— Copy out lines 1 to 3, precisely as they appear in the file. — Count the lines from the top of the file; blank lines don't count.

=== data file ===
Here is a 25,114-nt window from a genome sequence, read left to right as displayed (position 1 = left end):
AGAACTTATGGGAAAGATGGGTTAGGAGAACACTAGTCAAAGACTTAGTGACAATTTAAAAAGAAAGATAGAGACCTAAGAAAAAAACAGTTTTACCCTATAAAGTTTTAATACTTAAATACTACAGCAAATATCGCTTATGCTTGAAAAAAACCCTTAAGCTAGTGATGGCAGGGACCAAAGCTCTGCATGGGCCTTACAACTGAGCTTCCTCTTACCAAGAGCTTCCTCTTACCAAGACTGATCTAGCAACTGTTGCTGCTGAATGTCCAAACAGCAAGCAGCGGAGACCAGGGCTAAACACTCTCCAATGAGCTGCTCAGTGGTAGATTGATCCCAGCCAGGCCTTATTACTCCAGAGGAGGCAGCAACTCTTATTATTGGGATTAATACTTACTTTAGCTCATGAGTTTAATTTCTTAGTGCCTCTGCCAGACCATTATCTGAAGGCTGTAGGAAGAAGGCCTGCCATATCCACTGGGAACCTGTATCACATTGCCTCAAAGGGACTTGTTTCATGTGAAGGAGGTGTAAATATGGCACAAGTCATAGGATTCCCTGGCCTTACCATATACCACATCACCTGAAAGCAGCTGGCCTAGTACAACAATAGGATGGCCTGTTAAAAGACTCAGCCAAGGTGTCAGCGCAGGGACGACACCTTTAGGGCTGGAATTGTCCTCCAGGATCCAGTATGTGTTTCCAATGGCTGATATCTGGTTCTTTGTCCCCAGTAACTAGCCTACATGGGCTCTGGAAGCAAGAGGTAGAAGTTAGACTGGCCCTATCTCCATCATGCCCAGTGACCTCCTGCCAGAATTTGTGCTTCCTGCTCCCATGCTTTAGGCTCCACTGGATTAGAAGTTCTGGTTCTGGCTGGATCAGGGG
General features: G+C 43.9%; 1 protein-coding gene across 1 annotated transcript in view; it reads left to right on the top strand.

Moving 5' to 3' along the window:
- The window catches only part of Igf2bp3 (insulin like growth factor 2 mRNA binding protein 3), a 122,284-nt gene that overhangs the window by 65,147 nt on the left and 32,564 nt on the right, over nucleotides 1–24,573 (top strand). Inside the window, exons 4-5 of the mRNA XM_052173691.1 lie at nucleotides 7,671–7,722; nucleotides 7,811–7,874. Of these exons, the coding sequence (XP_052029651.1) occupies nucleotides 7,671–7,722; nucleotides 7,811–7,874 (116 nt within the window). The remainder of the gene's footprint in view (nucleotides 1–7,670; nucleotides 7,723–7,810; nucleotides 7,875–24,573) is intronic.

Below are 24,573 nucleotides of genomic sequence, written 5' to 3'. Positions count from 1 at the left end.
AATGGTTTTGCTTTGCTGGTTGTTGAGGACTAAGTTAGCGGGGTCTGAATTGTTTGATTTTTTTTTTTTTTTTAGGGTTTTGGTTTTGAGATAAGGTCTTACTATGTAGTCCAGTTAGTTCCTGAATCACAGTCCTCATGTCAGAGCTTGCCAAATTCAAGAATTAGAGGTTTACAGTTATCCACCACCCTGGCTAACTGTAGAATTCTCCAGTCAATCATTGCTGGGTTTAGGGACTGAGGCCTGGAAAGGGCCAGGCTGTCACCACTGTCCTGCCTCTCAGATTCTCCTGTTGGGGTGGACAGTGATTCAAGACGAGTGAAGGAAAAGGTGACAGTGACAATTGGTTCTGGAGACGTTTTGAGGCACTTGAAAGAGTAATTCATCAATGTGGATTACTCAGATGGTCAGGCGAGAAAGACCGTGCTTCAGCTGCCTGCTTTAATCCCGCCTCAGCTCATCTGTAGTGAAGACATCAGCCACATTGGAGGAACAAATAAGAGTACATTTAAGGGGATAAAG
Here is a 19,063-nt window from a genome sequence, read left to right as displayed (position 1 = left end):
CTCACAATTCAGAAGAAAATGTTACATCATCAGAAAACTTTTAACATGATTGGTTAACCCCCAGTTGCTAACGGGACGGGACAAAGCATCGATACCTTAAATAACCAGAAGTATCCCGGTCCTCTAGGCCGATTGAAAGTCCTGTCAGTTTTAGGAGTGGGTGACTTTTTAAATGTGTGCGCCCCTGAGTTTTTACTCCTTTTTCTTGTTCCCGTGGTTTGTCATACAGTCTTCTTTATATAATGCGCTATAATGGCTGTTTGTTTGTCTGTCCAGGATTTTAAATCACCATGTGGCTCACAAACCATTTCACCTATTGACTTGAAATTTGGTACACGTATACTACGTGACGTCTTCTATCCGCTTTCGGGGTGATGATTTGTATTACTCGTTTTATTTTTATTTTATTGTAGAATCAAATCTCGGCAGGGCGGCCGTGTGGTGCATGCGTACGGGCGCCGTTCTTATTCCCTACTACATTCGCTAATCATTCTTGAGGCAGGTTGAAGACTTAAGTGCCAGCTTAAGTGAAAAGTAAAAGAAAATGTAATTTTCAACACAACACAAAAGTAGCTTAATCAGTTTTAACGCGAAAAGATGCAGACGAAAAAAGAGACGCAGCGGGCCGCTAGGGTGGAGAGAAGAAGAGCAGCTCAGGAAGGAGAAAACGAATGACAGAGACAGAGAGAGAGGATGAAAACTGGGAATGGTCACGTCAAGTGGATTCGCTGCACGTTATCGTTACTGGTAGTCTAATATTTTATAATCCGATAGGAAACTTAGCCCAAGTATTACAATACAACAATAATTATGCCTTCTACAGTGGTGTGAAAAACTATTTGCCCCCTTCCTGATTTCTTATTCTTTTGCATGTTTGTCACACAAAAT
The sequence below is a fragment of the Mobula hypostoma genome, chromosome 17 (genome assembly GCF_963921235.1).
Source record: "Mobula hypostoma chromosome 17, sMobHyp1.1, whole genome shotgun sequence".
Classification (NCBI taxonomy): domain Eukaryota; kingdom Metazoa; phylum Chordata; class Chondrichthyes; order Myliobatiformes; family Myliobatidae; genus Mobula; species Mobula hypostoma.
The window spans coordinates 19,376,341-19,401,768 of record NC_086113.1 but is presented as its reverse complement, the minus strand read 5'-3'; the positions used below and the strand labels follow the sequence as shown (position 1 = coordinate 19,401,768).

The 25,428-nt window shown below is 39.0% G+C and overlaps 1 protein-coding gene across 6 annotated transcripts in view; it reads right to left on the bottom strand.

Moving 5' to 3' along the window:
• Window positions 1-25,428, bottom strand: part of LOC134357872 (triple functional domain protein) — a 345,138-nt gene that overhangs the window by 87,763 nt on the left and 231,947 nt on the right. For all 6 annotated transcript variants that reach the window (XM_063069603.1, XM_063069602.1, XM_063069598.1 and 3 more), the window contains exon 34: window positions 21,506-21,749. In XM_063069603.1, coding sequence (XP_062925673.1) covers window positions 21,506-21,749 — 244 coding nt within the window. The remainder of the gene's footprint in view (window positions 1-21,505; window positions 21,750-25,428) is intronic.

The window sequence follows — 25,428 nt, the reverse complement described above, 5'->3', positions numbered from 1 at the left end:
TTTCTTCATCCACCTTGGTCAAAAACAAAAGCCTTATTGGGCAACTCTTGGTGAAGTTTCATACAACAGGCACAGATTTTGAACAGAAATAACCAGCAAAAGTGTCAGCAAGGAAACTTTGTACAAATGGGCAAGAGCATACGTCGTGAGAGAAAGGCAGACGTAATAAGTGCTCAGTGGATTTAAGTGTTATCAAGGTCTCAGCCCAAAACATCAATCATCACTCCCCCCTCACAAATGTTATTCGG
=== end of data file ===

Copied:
Here is a 25,114-nt window from a genome sequence, read left to right as displayed (position 1 = left end):
AGAACTTATGGGAAAGATGGGTTAGGAGAACACTAGTCAAAGACTTAGTGACAATTTAAAAAGAAAGATAGAGACCTAAGAAAAAAACAGTTTTACCCTATAAAGTTTTAATACTTAAATACTACAGCAAATATCGCTTATGCTTGAAAAAAACCCTTAAGCTAGTGATGGCAGGGACCAAAGCTCTGCATGGGCCTTACAACTGAGCTTCCTCTTACCAAGAGCTTCCTCTTACCAAGACTGATCTAGCAACTGTTGCTGCTGAATGTCCAAACAGCAAGCAGCGGAGACCAGGGCTAAACACTCTCCAATGAGCTGCTCAGTGGTAGATTGATCCCAGCCAGGCCTTATTACTCCAGAGGAGGCAGCAACTCTTATTATTGGGATTAATACTTACTTTAGCTCATGAGTTTAATTTCTTAGTGCCTCTGCCAGACCATTATCTGAAGGCTGTAGGAAGAAGGCCTGCCATATCCACTGGGAACCTGTATCACATTGCCTCAAAGGGACTTGTTTCATGTGAAGGAGGTGTAAATATGGCACAAGTCATAGGATTCCCTGGCCTTACCATATACCACATCACCTGAAAGCAGCTGGCCTAGTACAACAATAGGATGGCCTGTTAAAAGACTCAGCCAAGGTGTCAGCGCAGGGACGACACCTTTAGGGCTGGAATTGTCCTCCAGGATCCAGTATGTGTTTCCAATGGCTGATATCTGGTTCTTTGTCCCCAGTAACTAGCCTACATGGGCTCTGGAAGCAAGAGGTAGAAGTTAGACTGGCCCTATCTCCATCATGCCCAGTGACCTCCTGCCAGAATTTGTGCTTCCTGCTCCCATGCTTTAGGCTCCACTGGATTAGAAGTTCTGGTTCTGGCTGGATCAGGGG
General features: G+C 43.9%; 1 protein-coding gene across 1 annotated transcript in view; it reads left to right on the top strand.